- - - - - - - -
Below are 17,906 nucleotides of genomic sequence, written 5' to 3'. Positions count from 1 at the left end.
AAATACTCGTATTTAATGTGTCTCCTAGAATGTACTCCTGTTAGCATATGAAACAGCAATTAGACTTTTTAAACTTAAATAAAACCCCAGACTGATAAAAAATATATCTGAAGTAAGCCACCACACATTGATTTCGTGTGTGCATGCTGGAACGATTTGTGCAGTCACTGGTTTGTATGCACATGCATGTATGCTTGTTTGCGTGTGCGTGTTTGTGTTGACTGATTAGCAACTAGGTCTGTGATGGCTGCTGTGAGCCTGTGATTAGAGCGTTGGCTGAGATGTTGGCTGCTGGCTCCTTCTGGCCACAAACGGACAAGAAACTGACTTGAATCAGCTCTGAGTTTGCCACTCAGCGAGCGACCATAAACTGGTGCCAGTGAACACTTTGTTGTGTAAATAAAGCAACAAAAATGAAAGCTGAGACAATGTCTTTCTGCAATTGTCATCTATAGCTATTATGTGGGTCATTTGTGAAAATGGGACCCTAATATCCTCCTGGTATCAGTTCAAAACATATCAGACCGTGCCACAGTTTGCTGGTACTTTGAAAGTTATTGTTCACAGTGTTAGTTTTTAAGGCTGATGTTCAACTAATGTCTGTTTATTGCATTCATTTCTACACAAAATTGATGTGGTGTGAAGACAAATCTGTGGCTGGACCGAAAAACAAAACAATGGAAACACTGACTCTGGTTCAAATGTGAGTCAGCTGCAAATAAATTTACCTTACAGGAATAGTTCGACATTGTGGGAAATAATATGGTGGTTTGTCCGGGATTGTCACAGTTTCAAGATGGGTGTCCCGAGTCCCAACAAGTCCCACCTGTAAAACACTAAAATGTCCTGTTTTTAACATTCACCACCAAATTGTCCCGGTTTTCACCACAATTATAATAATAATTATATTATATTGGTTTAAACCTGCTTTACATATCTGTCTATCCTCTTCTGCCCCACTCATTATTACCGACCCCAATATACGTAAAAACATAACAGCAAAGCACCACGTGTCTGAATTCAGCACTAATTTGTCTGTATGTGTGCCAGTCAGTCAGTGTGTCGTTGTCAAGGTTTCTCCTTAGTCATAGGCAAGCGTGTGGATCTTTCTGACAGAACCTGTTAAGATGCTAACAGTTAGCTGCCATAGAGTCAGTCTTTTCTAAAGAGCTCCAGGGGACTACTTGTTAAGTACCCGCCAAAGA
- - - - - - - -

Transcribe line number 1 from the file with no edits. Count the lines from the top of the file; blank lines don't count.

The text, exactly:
Below are 17,906 nucleotides of genomic sequence, written 5' to 3'. Positions count from 1 at the left end.